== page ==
When a child in Malawi tested positive for wild polio in February 2022, it surprised many health experts.
While several African countries are considered at high risk for a polio outbreak, Malawi wasn’t one of them. How did health workers discover the polio case? And how can they be sure it’s gone now?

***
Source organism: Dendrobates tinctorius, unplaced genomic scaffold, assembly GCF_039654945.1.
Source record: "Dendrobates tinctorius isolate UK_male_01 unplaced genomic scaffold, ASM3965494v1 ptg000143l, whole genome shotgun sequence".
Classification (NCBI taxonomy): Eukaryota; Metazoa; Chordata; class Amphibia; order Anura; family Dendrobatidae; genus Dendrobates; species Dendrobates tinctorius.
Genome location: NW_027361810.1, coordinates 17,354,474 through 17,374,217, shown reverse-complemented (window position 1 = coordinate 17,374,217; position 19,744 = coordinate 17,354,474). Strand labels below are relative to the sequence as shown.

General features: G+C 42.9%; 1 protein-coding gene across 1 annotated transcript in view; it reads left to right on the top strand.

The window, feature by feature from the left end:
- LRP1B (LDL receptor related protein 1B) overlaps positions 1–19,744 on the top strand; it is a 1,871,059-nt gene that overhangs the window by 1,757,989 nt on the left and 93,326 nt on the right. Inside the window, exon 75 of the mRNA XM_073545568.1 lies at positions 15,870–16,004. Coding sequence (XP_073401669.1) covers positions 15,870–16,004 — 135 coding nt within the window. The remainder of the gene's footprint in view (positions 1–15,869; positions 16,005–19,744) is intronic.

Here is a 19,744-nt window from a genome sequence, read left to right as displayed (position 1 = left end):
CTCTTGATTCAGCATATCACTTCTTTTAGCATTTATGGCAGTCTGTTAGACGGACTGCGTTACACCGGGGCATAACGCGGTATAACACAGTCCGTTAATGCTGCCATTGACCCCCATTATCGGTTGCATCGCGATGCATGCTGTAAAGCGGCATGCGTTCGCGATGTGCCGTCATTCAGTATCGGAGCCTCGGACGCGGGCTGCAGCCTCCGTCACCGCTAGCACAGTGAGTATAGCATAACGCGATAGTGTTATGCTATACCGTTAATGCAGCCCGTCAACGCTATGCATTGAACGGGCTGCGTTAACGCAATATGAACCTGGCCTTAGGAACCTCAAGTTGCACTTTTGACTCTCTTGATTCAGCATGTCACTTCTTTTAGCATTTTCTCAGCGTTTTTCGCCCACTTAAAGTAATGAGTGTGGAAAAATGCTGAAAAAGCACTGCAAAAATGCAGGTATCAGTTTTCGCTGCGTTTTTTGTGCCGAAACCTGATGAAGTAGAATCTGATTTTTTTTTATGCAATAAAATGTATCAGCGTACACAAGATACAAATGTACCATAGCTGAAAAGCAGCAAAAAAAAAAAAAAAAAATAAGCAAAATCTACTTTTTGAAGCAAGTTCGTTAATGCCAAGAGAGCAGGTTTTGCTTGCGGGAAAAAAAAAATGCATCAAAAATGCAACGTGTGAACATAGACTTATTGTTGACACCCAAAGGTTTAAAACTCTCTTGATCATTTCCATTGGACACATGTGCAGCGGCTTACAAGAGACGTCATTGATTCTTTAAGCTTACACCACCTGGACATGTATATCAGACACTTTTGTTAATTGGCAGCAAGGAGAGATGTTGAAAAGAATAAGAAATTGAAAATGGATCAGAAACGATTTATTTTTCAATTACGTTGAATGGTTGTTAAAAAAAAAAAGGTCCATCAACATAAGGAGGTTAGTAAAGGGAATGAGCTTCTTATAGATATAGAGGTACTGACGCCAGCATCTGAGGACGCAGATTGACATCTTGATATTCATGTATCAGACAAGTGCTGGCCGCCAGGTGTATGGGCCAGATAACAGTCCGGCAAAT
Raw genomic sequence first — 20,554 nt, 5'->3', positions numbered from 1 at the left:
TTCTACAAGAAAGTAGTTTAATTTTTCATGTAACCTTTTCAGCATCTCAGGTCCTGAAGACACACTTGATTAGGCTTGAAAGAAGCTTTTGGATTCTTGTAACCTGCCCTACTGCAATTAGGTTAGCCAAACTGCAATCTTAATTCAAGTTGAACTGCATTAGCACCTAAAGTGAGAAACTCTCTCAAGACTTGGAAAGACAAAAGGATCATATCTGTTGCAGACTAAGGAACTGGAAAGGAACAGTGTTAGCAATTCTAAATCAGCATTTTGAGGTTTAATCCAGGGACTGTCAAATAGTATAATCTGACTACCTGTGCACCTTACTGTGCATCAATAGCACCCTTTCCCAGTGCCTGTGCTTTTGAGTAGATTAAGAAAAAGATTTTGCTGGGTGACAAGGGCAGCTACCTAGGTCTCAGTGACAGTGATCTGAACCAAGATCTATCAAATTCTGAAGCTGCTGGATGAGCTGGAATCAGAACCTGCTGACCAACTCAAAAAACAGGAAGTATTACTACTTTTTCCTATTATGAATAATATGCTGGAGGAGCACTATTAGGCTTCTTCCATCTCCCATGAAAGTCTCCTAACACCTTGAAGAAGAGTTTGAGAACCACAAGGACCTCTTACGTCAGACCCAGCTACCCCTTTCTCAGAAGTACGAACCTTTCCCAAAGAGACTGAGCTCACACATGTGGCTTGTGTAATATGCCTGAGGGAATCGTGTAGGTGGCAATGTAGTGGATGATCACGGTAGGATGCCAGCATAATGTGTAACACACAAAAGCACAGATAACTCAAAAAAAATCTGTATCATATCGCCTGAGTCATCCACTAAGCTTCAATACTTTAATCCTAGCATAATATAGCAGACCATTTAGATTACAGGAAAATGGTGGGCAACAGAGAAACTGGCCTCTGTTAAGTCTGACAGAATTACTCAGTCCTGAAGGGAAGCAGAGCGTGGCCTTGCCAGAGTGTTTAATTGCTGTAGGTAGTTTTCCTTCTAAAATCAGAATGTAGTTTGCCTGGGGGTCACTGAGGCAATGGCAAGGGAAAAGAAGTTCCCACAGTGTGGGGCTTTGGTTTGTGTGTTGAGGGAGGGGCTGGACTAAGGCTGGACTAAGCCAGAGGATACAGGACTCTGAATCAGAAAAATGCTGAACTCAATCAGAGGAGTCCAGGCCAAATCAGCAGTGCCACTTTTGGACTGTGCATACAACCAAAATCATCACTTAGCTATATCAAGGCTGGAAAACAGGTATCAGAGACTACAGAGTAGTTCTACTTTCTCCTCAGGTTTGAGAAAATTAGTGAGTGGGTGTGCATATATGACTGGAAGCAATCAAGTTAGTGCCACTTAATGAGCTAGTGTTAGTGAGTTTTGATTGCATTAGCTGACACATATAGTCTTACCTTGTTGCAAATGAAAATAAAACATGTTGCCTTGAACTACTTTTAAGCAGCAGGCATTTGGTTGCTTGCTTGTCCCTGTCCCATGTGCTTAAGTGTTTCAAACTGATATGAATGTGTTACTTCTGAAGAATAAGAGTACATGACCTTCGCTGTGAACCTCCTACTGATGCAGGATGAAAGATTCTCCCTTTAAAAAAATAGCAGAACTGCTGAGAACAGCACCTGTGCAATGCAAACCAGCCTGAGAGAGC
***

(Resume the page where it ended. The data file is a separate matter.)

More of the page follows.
This process of searching for a disease is known as surveillance, something that Rotary has supported with $73.6 million in funding over the past five years. As we approach the worldwide eradication of polio, surveillance will play a pivotal role in ensuring that the world is truly polio-free. Explore how Rotary and its partners are using surveillance to hunt the virus.